By K.T. McFarland, ,
Published July 15, 2015
The Mullahs of Iran may not realize it yet, but it's over -- maybe not this week, or even this year, but make no mistake, their days are numbered.
They may succeed in shutting down this round of demonstrations and get away with their rigged election.and re-anoint Ahmadinejad as President of Iran. But now the whole world knows these are guaranteed only by the barrel of a gun. In the end, Ahmadinejad and the Mullahs will fail.
First, because demographics is destiny. History has shown that every time there is a large youth population, there is a revolution. It happened in France with the French Revolution, China during the Cultural Revolution, Ãƒâ€šÃ‚Â¦in the United States with the civil rights movement, and it is happening now in Iran. Seventy percent of the country's population is under the age of 30. And thanks to this election fiasco, they've become activated and politicized.
Second, in Iran, as elsewhere, it's the economy, stupid. Their unemployment rate is over 20%, with higher numbers in the youth population and much higher numbers among young women. Inflation ran at nearly 30% last year alone. Iran's only business is to pump oil out of the ground -- they don't refine it, they don't use it for petrochemicals, they haven't used their oil revenues to build an industrial base. Iran is one of the only oil-rich countries in the world that is broke. And it is unlikely to get better under the mullahs.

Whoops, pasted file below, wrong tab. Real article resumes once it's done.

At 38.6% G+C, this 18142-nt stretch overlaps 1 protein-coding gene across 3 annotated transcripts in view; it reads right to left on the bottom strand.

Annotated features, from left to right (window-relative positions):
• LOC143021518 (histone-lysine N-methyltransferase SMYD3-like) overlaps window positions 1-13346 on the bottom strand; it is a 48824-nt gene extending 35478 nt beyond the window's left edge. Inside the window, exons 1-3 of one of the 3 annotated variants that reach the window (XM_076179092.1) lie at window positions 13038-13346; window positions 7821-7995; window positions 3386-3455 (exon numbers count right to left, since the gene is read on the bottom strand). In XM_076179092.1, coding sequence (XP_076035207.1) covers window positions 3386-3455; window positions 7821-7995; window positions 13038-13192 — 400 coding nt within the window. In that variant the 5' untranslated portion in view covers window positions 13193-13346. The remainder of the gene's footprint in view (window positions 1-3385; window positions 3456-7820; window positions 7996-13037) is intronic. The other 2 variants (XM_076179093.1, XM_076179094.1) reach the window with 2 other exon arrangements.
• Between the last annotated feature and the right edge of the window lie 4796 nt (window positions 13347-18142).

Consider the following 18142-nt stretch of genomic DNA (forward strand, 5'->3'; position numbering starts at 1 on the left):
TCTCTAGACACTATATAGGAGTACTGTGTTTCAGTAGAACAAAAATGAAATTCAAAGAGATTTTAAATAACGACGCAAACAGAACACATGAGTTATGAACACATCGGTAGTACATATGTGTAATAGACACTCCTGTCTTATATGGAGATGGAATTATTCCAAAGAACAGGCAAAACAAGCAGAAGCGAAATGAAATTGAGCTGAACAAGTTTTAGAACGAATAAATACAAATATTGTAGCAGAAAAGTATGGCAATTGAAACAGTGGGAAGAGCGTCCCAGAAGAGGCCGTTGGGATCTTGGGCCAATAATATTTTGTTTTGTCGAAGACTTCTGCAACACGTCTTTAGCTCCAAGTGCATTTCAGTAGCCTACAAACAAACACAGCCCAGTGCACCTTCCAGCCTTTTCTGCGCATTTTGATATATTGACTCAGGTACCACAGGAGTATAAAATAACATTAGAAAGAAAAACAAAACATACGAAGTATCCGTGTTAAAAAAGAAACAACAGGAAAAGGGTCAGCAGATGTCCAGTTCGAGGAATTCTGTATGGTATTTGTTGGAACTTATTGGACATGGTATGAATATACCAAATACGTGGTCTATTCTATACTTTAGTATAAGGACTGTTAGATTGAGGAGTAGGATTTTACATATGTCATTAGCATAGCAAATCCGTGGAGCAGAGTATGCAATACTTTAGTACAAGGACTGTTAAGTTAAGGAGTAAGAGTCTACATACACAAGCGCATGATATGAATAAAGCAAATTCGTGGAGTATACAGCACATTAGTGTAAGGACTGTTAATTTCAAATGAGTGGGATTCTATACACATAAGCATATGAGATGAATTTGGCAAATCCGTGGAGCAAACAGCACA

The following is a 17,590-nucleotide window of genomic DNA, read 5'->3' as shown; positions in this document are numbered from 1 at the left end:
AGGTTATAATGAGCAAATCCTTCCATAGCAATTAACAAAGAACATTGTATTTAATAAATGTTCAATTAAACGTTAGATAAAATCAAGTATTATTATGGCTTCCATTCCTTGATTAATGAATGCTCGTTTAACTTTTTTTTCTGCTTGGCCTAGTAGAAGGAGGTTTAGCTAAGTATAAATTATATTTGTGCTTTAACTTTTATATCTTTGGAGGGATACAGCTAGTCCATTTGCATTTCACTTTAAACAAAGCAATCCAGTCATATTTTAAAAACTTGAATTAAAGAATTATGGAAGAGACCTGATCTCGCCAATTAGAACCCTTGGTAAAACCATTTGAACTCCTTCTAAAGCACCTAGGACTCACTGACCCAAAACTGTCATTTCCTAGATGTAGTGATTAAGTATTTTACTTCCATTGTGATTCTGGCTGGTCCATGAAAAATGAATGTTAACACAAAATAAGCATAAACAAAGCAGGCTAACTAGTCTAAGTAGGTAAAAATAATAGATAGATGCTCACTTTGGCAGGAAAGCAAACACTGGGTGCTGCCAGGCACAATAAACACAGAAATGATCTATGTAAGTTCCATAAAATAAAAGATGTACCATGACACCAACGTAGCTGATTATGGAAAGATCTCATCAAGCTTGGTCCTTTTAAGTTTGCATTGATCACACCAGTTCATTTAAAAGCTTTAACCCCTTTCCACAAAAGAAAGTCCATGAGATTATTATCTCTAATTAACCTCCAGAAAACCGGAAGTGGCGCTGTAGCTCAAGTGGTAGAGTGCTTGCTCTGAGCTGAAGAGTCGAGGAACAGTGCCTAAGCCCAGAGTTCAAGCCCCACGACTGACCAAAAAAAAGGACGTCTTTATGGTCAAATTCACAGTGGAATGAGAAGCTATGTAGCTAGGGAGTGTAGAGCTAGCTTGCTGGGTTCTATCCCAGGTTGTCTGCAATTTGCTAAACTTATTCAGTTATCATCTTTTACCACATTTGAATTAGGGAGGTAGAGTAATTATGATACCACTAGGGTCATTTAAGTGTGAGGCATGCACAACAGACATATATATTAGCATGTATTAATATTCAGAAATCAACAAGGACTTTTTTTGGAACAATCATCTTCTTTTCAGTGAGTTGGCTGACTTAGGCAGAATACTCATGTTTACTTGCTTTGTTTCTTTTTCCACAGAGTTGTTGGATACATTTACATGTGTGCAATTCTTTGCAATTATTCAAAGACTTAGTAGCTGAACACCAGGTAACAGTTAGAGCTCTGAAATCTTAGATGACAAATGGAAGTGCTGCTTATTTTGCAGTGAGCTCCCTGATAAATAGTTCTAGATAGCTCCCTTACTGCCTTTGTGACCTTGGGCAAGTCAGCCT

Third, technology acts as a catalyst to political movements. The fall of the Soviet Union happened in part because average people behind the Iron Curtain got their first television sets, and turned them on to discover how much better the rest of the world was living. The fall of Muslim theocracies will accelerate because of Twitter and Facebook and the Internet. The mullahs may try to censor social networking, but those tech savvy young Iranians will foil their efforts every time.
Finally, gone are the days when women didn't matter. The underlying premise of conservative Islam is that women do not belong in the public arena. Yet the progressive march of history has been to increase steadily the rights and roles of women. The fact that some 40 percent of the demonstrators in Iran are women is evidence of how out of step the Mullahs are with their people, especially their young people.
The next few days will be critical as the Mullahs crack down, violently, on the demonstrators. They may succeed for now, but not for long. Iran is ripe for another revolution. The only question is not whether it will happen, but where it will lead.
Kathleen Troia "K.T." McFarland served in national security posts in the Nixon, Ford and Reagan administrations. She is a frequent commentator on defense and foreign policy issues. Get more K.T., click here.